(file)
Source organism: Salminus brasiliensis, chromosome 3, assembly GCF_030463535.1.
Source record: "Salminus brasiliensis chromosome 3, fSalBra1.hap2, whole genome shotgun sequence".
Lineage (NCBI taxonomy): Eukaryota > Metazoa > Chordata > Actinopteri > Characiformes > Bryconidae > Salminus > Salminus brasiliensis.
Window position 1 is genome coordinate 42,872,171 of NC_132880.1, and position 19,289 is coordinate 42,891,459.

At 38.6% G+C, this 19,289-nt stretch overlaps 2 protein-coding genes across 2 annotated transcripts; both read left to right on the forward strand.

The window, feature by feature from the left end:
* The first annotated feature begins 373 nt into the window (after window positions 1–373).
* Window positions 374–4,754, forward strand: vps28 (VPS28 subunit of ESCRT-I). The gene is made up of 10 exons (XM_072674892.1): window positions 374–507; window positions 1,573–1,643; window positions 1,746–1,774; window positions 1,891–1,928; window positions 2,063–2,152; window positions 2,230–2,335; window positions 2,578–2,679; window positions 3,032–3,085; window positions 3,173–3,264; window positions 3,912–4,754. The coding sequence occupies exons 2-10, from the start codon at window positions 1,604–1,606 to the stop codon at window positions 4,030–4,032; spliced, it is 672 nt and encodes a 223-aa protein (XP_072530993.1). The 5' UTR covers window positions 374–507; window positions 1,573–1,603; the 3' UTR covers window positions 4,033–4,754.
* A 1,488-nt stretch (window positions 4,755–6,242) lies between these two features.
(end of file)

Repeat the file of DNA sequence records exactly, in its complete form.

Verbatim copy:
Source organism: Salminus brasiliensis, chromosome 3, assembly GCF_030463535.1.
Source record: "Salminus brasiliensis chromosome 3, fSalBra1.hap2, whole genome shotgun sequence".
Lineage (NCBI taxonomy): Eukaryota > Metazoa > Chordata > Actinopteri > Characiformes > Bryconidae > Salminus > Salminus brasiliensis.
Window position 1 is genome coordinate 42,872,171 of NC_132880.1, and position 19,289 is coordinate 42,891,459.

At 38.6% G+C, this 19,289-nt stretch overlaps 2 protein-coding genes across 2 annotated transcripts; both read left to right on the forward strand.

The window, feature by feature from the left end:
* The first annotated feature begins 373 nt into the window (after window positions 1–373).
* Window positions 374–4,754, forward strand: vps28 (VPS28 subunit of ESCRT-I). The gene is made up of 10 exons (XM_072674892.1): window positions 374–507; window positions 1,573–1,643; window positions 1,746–1,774; window positions 1,891–1,928; window positions 2,063–2,152; window positions 2,230–2,335; window positions 2,578–2,679; window positions 3,032–3,085; window positions 3,173–3,264; window positions 3,912–4,754. The coding sequence occupies exons 2-10, from the start codon at window positions 1,604–1,606 to the stop codon at window positions 4,030–4,032; spliced, it is 672 nt and encodes a 223-aa protein (XP_072530993.1). The 5' UTR covers window positions 374–507; window positions 1,573–1,603; the 3' UTR covers window positions 4,033–4,754.
* A 1,488-nt stretch (window positions 4,755–6,242) lies between these two features.